The concept of an underground transport network is not a new one and certainly not one bound to a select few cities. In fact with over 150 rapid transit networks worldwide, many going beneath the streets, it can be the best mode of transport for millions of commuters and tourists. What some people may not know is that the UK, as the birthplace of the underground railway, has systems outside of the capital that are used just as frequently and just as passionately.
- Merseyrail, Liverpool
Liverpool’s mass transit history actually begins with an overhead railway, much like that of New York or Chicago, back in the 1890s. However, the old Victorian girders and sleepers were eventually replaced with a more comprehensive layout of ground-level track as well as 6.5 miles of line below ground. Now the network goes as far as Southport and Chester, enabling the wider Mersey area access to the city centre within a short space of time. For culture vultures looking to absorb Beatles nostalgia or admire the ‘Three Graces’ lining the riverside, Merseyrail also stops at almost all of the city’s beloved landmarks and is as simple to navigate as most other urban transport networks.
- Glasgow Subway
As the UK’s third largest city, it’s not surprising to find that in addition to a developed rail network and adjacent airport, that Glasgow has its own underground too. Slightly more surprising is that the SPT Subway is actually the third oldest underground railway in the world, coming in only months behind Budapest’s built in 1896. On top of that, the system utilises a novel circular layout with an Inner and Outer line. With a notable history, the network’s stations add a distinctly Victorian feel for those aboard. The iconic St Enoch’s Station for example sits proudly amongst the contemporary high street shops showing how much the area has changed aesthetically over 100 years. Behind the scenes, the Subway has of course kept up with modern standards and even with Glasgow growing and expanding from shipbuilding roots to the home of many corporate headquarters and businesses, the underground system is as relevant and popular as ever.
- Tyne and Wear Metro.
Avid readers of the Travel Pocket Guide will have seen a recent piece on a night out in Newcastle with a brief mention of the city’s transport links. In all honesty, the Tyne and Wear Metro, named for its ability to link Newcastle and Sunderland and the two rivers flowing through each, holds little use for those staying and partying in the city centre. Instead, with lines stemming out to Tynemouth, North and South Shields and Newcastle Airport, the system allows tourists to see the wider areas whilst again acting as a means for the Geordie locals to commute from the numerous suburban developments including the infamous Byker area. Football, as a major social focus in the north, also creates a large percentage of traffic, with both St James’ Park and the Stadium of Light having stations on the network.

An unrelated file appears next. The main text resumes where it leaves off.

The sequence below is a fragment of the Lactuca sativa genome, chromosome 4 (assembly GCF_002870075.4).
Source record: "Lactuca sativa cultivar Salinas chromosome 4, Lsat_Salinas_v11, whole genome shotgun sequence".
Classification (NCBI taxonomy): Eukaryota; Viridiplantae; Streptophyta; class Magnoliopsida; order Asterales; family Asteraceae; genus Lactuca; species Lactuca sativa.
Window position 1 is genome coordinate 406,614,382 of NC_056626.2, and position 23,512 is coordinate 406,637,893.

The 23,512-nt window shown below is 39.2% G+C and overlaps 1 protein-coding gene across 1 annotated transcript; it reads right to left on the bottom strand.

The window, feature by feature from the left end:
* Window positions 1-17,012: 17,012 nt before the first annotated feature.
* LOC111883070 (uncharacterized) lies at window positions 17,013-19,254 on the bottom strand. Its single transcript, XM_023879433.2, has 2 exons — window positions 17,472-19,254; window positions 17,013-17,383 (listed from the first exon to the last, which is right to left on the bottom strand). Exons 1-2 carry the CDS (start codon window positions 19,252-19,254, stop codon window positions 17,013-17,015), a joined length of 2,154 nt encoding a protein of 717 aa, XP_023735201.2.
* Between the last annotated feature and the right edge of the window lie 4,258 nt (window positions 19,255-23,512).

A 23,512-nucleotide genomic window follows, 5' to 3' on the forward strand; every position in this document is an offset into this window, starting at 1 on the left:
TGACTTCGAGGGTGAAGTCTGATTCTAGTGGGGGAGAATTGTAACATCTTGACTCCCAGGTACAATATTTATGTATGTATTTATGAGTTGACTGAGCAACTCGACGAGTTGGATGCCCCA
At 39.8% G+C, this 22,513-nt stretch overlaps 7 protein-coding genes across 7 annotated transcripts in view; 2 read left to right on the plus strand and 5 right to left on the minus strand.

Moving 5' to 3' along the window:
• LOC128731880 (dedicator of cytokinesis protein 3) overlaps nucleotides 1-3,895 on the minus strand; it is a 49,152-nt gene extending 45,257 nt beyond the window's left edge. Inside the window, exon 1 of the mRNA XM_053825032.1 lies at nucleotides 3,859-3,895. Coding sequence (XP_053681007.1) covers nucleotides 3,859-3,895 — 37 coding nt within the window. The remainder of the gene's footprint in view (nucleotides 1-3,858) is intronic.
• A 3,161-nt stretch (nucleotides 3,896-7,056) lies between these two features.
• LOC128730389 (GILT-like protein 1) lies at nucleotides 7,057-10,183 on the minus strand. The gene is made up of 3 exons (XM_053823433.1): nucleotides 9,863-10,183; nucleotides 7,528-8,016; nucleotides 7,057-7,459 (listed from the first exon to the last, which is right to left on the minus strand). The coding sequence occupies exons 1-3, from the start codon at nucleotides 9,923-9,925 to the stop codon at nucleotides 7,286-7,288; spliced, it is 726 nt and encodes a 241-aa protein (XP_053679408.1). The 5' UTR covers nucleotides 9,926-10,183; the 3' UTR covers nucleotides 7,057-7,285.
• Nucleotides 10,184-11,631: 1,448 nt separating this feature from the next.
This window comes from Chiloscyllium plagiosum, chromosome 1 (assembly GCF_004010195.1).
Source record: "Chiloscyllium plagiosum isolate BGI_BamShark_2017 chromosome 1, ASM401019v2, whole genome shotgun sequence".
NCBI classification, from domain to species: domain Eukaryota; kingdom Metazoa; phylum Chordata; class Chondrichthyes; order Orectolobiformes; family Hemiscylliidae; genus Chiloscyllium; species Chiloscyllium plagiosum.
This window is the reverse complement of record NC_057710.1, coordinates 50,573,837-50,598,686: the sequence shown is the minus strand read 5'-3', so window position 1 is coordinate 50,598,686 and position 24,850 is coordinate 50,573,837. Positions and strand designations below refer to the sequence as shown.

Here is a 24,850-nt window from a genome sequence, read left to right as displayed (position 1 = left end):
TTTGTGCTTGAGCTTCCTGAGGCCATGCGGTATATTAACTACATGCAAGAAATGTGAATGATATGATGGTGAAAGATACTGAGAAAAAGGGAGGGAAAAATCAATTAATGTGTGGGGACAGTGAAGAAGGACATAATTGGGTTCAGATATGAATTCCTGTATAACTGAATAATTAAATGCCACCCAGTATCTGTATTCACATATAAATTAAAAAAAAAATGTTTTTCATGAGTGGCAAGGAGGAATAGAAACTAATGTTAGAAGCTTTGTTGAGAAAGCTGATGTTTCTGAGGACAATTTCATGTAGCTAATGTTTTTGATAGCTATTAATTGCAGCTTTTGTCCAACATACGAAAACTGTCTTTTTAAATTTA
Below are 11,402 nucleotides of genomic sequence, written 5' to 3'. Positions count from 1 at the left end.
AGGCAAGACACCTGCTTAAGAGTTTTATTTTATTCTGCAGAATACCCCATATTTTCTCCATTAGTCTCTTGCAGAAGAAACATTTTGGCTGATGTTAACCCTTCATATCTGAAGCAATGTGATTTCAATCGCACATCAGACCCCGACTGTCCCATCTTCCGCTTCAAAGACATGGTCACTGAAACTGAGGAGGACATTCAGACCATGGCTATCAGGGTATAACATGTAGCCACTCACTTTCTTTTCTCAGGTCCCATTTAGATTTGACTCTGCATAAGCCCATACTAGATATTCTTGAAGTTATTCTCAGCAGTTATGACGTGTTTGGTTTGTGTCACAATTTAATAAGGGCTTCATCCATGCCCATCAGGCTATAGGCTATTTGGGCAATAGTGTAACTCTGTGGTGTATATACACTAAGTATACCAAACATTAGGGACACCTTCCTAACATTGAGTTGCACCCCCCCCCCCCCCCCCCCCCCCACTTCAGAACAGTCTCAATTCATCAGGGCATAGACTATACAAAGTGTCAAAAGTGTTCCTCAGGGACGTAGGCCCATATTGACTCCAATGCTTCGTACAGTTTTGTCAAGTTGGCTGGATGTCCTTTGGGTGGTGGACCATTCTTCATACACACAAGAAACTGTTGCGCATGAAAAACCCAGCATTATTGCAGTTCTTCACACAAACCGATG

- The London Underground.
Naturally, as the world’s oldest, most famous and most iconic underground system, the London Underground and its endless charms are known by almost anyone on the planet. Almost every station within the main underground network has associated history, nearby landmarks, points of interest and oddities and with the addition of the Crossrail project, DLR and Overground lines, the area in which Londoners can work, play and explore gets larger and larger. It’s hard to believe that at its inception in 1863, steam locomotives carted passengers in wooden carriages through the same tunnels and platforms that host up to 5 million people a day in the 21st Century.
- The Isle of Wight (sort of).
Locals and regulars to the Isle of Wight will note immediately that the island hosts no such facility and with a largely rural landscape limited to a few square miles off England’s south coast, there would be little need for such an urban-orientated piece of infrastructure. However, with swathes of tourists heading to the chalky outcrop each year, the old ground-level railway lines are still used to transport people from Ryde, south to Ventnor and beyond. Strangely, the rolling stock on the island consists of second-hand, aged London Underground trains, giving the narrow valleys and broad fields a uniquely unusual feeling of cosmopolitan transport in a part of the UK that is nothing of the sort.
Frequent travellers might point out that even minor cities on the European continent and across the pond host intricate transit networks to ferry the masses around, including tourists. With that point comes the notion that highlighting the UK’s lesser-known underground networks is neither here nor there. However, for first-timers taking a tour of Britain’s many urban hotspots, it might surprise them how influential developments below the street were so early on outside of London.